Ultraviolet (UV) radiation can penetrate the Earth’s atmosphere at any time and place, but certain regions have heightened radiation levels. UV rays are particularly strong near the equator, since they travel a shorter distance to reach the Earth’s surface. Cities at high altitudes also share higher UV levels because the sun’s rays can easily penetrate the thin atmosphere. Below is a map showing the top 25 U.S. cities receiving the highest levels of UV exposure.
UV and Children
Ultraviolet (UV) Light – The Damaging Effect on Young Eyes
Children receive more annual sun exposure than adults because many of their activities are outdoor-based, including school recess, sports and playtime. This increased exposure to sunlight also increases children’s exposure to damaging ultraviolet (UV) light – an invisible, electromagnetic radiation emitted by the sun. Children’s eyes differ from adults’ in that children’s ocular lenses cannot filter UV light and prevent it from reaching their retinas as effectively as can adults’ ocular lenses. This results in children’s retinas being exposed to more UV light and susceptible to retinal damage if they are not adequately protected.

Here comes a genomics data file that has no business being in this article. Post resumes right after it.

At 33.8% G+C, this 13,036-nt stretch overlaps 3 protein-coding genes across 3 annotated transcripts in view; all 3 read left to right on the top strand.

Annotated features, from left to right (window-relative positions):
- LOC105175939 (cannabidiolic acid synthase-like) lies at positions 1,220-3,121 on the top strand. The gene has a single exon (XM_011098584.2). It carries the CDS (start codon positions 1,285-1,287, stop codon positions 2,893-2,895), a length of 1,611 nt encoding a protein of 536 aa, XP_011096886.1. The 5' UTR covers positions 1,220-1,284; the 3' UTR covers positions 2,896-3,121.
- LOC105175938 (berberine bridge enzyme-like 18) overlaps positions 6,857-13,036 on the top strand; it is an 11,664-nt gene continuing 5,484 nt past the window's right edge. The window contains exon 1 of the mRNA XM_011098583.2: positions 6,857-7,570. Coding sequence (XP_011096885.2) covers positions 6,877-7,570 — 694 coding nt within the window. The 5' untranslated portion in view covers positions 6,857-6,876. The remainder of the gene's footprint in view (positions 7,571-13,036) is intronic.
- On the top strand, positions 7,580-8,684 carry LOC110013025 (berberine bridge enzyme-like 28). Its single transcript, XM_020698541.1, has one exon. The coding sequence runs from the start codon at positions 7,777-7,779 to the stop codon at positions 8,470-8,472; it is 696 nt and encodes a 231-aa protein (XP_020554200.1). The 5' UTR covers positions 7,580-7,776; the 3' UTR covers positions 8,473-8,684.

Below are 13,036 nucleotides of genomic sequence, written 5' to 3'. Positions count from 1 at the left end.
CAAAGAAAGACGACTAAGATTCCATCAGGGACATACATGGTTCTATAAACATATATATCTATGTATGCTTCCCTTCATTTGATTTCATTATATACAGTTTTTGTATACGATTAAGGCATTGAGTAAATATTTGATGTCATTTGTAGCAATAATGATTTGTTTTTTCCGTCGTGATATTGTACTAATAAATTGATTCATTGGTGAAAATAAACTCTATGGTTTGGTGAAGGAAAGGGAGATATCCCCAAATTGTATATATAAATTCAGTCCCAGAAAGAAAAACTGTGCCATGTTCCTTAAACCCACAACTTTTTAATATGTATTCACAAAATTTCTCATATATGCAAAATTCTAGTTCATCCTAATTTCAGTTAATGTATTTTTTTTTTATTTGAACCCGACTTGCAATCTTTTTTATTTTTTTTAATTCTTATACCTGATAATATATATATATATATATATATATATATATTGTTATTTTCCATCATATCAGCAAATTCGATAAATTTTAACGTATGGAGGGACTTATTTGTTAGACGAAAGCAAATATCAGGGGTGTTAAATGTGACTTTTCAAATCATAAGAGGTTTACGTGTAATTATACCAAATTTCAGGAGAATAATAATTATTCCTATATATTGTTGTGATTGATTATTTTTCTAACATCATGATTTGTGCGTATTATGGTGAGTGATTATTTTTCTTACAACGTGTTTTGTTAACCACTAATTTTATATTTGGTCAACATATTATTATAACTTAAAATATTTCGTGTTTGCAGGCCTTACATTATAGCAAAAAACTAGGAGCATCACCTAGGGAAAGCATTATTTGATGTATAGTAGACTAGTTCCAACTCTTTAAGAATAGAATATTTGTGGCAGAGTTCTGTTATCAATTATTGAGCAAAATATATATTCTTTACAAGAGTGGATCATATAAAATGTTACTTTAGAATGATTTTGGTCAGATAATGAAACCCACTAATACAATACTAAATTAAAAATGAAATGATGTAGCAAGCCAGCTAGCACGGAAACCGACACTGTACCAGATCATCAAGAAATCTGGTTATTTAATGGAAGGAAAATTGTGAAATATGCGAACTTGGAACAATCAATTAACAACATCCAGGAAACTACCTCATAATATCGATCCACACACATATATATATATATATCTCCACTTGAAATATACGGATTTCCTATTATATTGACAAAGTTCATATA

Because UV exposure is cumulative, it is important to begin protection at an early age. Over a lifetime, damage from unprotected exposure to UV rays can lead to eye diseases and conditions that will affect the health of the eyes and vision. Unlike the short-term problems caused by UV rays the long-term damage caused by repeated overexposure will not fade as the symptoms and conditions caused by repeated overexposure appear over a longer period of time.
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